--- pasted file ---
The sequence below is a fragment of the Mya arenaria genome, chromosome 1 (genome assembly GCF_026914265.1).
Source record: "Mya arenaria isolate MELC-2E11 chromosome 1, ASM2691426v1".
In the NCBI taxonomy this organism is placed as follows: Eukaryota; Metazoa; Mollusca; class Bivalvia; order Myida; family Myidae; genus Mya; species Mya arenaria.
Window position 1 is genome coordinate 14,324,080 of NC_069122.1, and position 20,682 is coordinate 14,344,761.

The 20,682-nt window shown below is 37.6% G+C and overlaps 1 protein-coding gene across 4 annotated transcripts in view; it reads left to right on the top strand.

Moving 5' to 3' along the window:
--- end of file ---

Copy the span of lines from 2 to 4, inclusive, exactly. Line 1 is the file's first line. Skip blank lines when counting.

Source record: "Mya arenaria isolate MELC-2E11 chromosome 1, ASM2691426v1".
In the NCBI taxonomy this organism is placed as follows: Eukaryota; Metazoa; Mollusca; class Bivalvia; order Myida; family Myidae; genus Mya; species Mya arenaria.
Window position 1 is genome coordinate 14,324,080 of NC_069122.1, and position 20,682 is coordinate 14,344,761.